In 1866, Stanton and Anthony established the American Equal Rights Association, an organization for white and Black women and men dedicated to the goal of universal suffrage. Both women opposed granting suffrage to freedmen without also giving it to women. Stanton infamously appealed to several prevalent racial and ethnic stereotypes when she declared, after passage of the 15th Amendment, "Patrick and Sambo and Hans and Yung Tung, who do not know the difference between a monarchy and a republic," could not make laws for educated women.blank">women's rights. She filled its pages with her passionate editorials for two years, until the paper went out of business. 

    Stanton published a number of books, including the first three volumes of the six-volume History of Woman Suffrage, along with Anthony and Matilda Joslyn Gage. Sadly, she didn't live to see women enfranchised on the national level.

  • Jefferson Davis

    Jefferson Davis (1808–1889) was the first and only President of the Confederate States of America. After a distinguished career in national politics as Secretary of War under Franklin Pierce, Davis served as a congressman and then as a Mississippi senator. 

    After the South's defeat in the Civil War, he was stripped of his citizenship and took refuge in Europe, returning to the United States after a treason case against him was dropped. He died in New Orleans in 1889, and Congress posthumously reinstated his American citizenship in 1978.

    In 1863, General Grant determined that the "Davis Bend" plantation in MIssissippi should become a "negro paradise." The entire area, once owned by Jefferson Davis and his brother, was set aside for the exclusive settlement of freed slaves who had to pay for their own rations, mules, and tools. Davis Bend became a remarkable model of what might have been in Reconstruction; the self-reliant laborers there earned $160,000 in profits in 1865 from their cotton crop. Many of Mississippi's Black Reconstruction leaders came out of the plantation. 

    After the war, Davis was imprisoned for two years in Fortress Monroe, Virginia, but never put on trial. He later served as president of a Memphis, Tennessee insurance company and then retired to an estate near Biloxi, Mississippi, which was provided to him by an admirer.

  • Alexander H. Stephens

    Alexander Stephens (1812–1883) was a politician who served in the Georgia legislature and the U.S. House of Representatives before the American Civil War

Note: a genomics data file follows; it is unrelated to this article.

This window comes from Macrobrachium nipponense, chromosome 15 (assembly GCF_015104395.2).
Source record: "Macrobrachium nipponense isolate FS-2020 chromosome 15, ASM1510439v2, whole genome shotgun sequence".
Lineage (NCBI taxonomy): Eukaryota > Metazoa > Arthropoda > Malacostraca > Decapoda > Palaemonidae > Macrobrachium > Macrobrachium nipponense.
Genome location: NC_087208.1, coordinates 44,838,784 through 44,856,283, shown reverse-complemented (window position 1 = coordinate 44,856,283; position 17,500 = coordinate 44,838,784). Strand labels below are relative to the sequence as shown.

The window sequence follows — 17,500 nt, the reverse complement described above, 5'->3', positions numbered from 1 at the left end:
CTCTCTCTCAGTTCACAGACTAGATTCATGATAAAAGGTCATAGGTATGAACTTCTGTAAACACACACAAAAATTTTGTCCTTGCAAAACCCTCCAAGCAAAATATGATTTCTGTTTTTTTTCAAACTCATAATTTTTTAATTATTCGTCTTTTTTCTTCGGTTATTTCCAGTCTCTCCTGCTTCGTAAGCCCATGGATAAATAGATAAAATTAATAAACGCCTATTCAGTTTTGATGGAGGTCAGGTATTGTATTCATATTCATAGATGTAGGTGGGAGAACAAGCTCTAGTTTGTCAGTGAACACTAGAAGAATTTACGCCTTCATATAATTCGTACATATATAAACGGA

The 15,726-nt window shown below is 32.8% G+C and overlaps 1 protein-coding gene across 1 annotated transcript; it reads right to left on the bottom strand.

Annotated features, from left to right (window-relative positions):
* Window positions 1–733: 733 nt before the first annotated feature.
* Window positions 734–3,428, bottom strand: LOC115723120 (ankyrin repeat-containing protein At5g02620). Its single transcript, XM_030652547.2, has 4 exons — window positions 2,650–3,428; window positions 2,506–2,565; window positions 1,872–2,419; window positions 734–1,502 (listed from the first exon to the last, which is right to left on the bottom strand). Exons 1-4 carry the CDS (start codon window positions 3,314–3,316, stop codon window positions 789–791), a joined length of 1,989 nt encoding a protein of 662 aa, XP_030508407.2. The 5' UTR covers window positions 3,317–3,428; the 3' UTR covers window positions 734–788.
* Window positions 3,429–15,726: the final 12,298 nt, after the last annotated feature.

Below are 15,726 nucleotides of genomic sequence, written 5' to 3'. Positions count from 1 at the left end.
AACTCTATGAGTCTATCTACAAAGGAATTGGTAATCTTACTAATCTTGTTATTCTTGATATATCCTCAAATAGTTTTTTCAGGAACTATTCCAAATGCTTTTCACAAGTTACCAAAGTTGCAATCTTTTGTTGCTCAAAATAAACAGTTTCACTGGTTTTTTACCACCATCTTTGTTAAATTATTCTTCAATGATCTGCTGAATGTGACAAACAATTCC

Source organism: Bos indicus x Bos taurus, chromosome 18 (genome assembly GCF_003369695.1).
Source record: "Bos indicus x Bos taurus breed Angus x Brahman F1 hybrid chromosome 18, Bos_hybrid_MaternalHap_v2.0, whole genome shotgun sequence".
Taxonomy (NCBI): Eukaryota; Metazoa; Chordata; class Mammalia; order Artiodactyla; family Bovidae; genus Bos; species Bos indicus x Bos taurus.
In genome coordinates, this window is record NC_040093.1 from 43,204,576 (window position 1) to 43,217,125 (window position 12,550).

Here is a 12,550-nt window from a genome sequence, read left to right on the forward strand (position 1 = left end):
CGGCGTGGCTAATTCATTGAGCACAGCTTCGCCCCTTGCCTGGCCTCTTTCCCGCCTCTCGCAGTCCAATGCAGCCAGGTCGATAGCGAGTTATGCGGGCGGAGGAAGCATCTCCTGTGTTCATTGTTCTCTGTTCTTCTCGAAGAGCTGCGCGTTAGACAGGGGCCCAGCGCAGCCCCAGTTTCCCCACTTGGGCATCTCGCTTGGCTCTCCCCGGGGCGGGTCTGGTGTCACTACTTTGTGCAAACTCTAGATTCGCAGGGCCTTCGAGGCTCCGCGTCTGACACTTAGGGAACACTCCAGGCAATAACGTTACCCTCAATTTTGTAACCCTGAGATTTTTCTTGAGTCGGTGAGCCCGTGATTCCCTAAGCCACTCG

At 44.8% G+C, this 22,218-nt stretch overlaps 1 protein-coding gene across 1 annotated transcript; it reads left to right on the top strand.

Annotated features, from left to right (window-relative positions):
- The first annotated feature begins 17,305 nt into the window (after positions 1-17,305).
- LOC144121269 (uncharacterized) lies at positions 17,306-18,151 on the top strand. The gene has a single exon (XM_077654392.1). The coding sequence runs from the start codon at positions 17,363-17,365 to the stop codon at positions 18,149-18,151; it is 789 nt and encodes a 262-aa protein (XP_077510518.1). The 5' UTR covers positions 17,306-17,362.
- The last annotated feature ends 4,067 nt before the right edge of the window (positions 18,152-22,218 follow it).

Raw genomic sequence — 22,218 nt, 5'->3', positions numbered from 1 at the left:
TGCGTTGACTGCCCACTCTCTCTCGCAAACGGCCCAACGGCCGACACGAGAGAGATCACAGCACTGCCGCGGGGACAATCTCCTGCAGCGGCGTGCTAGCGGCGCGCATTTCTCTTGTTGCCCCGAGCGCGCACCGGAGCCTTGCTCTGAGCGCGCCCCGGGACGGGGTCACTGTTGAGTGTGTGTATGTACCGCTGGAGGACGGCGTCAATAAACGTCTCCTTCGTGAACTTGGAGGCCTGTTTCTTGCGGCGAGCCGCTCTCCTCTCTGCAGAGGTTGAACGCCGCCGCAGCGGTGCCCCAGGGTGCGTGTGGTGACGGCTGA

Throughout his career, Stephens defended slavery but opposed disunion, favoring sectional compromises instead. When his home state of Georgia voted in 1861 to secede from the Union, Stephens reluctantly followed. His fellow Southern leaders chose him to serve as Vice President of the Confederacy throughout the Civil War.

    When the Confederacy fell in May 1865, Stephens was arrested and imprisoned for five months at Fort Warren, Massachusetts. He was an early proponent of peace but provoked Northern outrage when Georgia elected him to the Senate in 1866. Thanks to his high rank in the Confederacy, Stephens was a particularly symbolic example of the failure of Presidential Reconstruction. Many Northerners felt that to re-admit him to Congress was tantamount to betraying the memories of their sons, husbands, and brothers who had died for the Union. The Republican majority denied Stephens his seat because his state hadn't been properly reconstructed according to the congressional guidelines. 

    Stephens was nonetheless reelected to the House of Representatives from 1873 to 1882, and then served as Governor of Georgia from 1882 to 1883.

  • Horace Greeley

    Horace Greeley (1811–1872) was a prominent American newspaper editor and founder of the New York Tribune. He was the first (and last) presidential candidate of the short-lived Liberal Republican party in 1872. Greeley was also officially endorsed by the Democrats, but many of them refused to support him in practice, since he'd long spoken out against many issues that their party embraced.

    Initially ambivalent about the Civil War, Greeley soon became a vigorous Union supporter. He didn't think that Lincoln should be so conciliatory toward the border states and pushed for emancipation in the pages of his newspaper. During Reconstruction, he supported Black suffrage and total amnesty for all Southerners. When Greeley co-signed the bail bond to release Jefferson Davis from prison in May 1867, he lost half his subscribers to his Weekly Tribune